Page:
The WebSocket protocol enables two-way communication between a client running untrusted code running in a controlled environment to a remote host that has opted-in to communications from that code. The security model used for this is the Origin-based security model commonly used by Web browsers. The protocol consists of an opening handshake followed by basic message framing, layered over TCP. The goal of this technology is to provide a mechanism for browser-based applications that need two-way communication with servers that does not rely on opening multiple HTTP connections (e.g. using XMLHttpRequest or <iframe>s and long polling).
Please send feedback to the firstname.lastname@example.org mailing list.
Status of this Memo
This Internet-Draft is submitted in full conformance with the
provisions of BCP 78 and BCP 79.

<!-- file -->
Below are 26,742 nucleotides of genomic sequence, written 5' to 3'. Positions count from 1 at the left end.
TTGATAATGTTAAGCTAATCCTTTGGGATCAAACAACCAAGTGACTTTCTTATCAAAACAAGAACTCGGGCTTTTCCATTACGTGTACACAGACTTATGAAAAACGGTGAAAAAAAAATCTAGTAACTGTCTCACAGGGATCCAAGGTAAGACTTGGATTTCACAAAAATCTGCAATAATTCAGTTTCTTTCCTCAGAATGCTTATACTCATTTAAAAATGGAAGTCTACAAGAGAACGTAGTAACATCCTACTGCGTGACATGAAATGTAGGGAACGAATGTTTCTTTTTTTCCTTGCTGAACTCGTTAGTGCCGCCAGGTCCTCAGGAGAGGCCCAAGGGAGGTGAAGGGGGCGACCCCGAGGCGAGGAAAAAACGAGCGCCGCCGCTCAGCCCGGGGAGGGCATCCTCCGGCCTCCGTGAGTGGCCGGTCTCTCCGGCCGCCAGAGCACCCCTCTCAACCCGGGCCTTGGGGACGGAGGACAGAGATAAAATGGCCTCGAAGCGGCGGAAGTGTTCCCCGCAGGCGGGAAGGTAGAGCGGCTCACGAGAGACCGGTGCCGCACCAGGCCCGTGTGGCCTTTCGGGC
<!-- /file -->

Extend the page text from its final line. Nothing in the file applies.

Internet-Drafts are working documents of the Internet Engineering Task Force (IETF). Note that other groups may also distribute working documents as Internet-Drafts. The list of current Internet-Drafts is at http://datatracker.ietf.org/drafts/current/.
Internet-Drafts are draft documents valid for a maximum of six months and may be updated, replaced, or obsoleted by other documents at any time. It is inappropriate to use Internet-Drafts as reference material or to cite them other than as “work in progress.”
This Internet-Draft will expire on January 12, 2012.
Copyright (c) 2011 IETF Trust and the persons identified as the document authors. All rights reserved.